Subscription models are fine for a very limited number of apps. If every app had subscription pricing, I’d probably be using five applications at most. I would however endorse in-app purchases to unlock new functions, added by developers. This isn’t always possible unfortunately, especially in scenarios where most of the apps code changes from version to version.
We’re binge watching Mad Men and things have been a bit slow recently, as my wife noted today (we’re on season 3), so naturally one of Sterling Cooper’s employees had a meeting with a lawnmower.
Love this show.
No company has done as much damage to the perceived value of software, and the sustainability of being an independent developer, as Apple.
Not that other companies wouldn’t have done the same thing — they would have. It’s just that Apple was the successful one.
It’s resolutely the fault of us as consumers, and it’s actively encouraged by the App Store.
Matt raises a few good points, however, I also tend to feel that developers themselves are partly to blame. For example, many years ago App A launched at $9.99. A few months or years later, competing App B comes along, but it starts out at $4.99. After a while, App A starts a 50% sale (and often doesn’t raise the price again). App C comes along at $0.99, followed by App D, which is free with in-app purchases. That’s the trend that I have seen for many of my favourite apps. Some developers stay strong, however — The Soulmen with their Ulysses [iOS/Mac] for example. The Mac version costs $44.99, while the iOS version is only $24.99, and both versions have nearly identical functionality. They can be used as standalone software too — there is no need to use them both. We’re not even getting into developer sustainability here — cost of living in some countries is much higher than in others. Some do this is as their full-time job, others as a hobby.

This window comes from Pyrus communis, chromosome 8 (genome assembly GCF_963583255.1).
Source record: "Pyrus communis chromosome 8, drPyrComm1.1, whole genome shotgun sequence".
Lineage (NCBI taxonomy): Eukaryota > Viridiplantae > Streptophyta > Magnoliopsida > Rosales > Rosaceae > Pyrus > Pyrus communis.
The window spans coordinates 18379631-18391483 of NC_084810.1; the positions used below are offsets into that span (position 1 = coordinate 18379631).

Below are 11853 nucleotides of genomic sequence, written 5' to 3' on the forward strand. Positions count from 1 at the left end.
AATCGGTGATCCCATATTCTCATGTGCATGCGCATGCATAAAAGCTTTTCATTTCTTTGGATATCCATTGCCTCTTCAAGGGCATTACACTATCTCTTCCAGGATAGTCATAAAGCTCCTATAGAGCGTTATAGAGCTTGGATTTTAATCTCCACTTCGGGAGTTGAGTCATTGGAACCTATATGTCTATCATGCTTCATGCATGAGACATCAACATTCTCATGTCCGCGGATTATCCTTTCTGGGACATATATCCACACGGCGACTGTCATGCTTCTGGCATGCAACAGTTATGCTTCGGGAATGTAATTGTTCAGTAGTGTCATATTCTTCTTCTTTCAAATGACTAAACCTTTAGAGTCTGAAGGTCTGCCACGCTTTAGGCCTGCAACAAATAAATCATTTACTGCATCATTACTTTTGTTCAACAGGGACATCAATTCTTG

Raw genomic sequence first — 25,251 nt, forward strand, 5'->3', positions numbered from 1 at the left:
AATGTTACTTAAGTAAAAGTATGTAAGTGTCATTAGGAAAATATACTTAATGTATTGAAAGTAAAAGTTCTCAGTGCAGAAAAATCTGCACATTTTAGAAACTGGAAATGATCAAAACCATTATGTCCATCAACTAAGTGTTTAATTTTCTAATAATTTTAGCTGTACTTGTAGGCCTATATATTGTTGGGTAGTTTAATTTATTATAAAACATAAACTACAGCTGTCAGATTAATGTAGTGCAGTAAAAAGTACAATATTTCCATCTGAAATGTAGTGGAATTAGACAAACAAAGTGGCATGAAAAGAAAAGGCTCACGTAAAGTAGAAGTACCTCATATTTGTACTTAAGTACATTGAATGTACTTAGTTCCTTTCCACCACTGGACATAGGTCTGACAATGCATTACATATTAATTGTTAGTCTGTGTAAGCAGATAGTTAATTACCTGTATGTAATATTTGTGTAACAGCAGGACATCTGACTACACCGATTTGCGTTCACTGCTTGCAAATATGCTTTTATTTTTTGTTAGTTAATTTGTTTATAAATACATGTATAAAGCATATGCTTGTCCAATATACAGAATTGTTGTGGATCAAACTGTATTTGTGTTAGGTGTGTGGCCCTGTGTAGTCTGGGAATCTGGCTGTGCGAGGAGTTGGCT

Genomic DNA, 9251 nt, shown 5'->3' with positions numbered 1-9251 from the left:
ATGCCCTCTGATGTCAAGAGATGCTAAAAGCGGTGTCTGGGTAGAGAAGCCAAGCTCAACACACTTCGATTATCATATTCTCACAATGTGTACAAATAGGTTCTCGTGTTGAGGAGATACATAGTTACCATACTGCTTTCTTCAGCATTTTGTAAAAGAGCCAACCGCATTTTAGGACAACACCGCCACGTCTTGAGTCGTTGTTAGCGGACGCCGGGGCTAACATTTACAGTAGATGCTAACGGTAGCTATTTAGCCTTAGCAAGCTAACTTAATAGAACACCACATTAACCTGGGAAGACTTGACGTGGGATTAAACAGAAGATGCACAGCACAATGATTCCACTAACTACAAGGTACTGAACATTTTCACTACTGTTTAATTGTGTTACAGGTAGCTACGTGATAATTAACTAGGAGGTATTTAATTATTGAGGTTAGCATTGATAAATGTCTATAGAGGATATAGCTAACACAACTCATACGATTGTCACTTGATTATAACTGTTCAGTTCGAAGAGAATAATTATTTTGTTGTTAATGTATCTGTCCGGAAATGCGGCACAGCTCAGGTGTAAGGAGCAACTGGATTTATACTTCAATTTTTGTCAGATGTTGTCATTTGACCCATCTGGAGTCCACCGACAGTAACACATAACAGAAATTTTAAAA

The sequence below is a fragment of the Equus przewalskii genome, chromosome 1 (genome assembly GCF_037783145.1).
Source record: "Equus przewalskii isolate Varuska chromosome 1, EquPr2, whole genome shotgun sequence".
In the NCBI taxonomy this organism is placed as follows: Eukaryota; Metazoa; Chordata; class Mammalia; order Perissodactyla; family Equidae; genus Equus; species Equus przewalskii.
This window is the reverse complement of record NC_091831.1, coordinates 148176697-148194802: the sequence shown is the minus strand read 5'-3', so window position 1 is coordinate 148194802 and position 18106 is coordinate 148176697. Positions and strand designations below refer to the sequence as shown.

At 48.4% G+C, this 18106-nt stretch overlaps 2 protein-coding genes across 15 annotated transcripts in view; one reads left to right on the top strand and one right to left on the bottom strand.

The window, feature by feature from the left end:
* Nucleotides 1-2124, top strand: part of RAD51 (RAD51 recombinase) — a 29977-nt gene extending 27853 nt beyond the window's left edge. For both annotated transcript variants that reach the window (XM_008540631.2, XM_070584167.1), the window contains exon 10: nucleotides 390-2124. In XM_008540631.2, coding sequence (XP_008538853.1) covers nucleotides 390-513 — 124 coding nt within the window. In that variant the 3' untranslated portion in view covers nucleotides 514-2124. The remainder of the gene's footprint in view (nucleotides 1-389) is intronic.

The one thing that I still expect Apple to do, is to add an upgrade pricing mechanism, which would greatly benefit developers. I’ll gladly pay for upgrades, but I am probably in the minority. Unfortunately.
At this rate, we might not have a lot of quality software to choose from in the future…
Vanilla for Mac is a small utility, which enables you to hide your unused or unwanted menu bar icons. Basic functionality is free, but you can unlock a Pro version, which includes the ability to automatically launch the app upon login, completely remove icons from the menu bar, and automatic icon hiding after 5 seconds.
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Every now and then when I complain about Skype, which most of my podcast peers and I use for our conversations, someone suggests an alternative voice-over-IP service and asks why we don’t switch.
I get asked about why I use Skype for podcasting from time to time, including questions about why I don’t switch to other platforms. My answer is that it just works and I have yet to find something visibly better. Jason has much more experience in this field, so I invite you to read about his thoughts and findings.
Now that Micro.blog is available to Kickstarter backers, we’re working on many improvements leading up to the public launch. Here are some of the features and bugs we’re working on…
If you’re interested in the future of Micro.blog, Manton Reece added a handy ‘What’s Next’ page, listing all the functions and features that can be expected in the near future, in preparation for the public launch.
I backed Manton’s Reece Micro.blog Kickstarted campaign a few months ago. His goal was to get all of us to have more control over the content that we publish. This is especially important in times such as these when you’re never sure when someone will shut down or change their goals.
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I’ve been paying more and more attention recently to the elegant and beautiful Alfa Romeo Giulia and Stelvio. Alfa is finally doing what’s right and what I’ve always wanted in a car — great style and rear wheel drive (AWD optionally).
Saw this amazing villa while taking a walk — stunning colour choices. Completely in love with it.
OK, so here’s a quick summary of what I did: instead of using WordPress as my back-end, I set up a plugin called WPeMatico which pulls posts from my moridin.micro.blog feed and then posts everything as new posts on my site. Automatically.
Hmm… seems that I forgot about cross-posting from moridin.micro.blog to Twitter. Easily rectified.
I felt I wasn’t getting everything out of Micro.blog when using it in conjunction with WordPress as its back-end. Decided to try out the experience that Manton Reece envisioned, so here I am… testing everything.
Andrew Cunningham, writing for Ars Technica: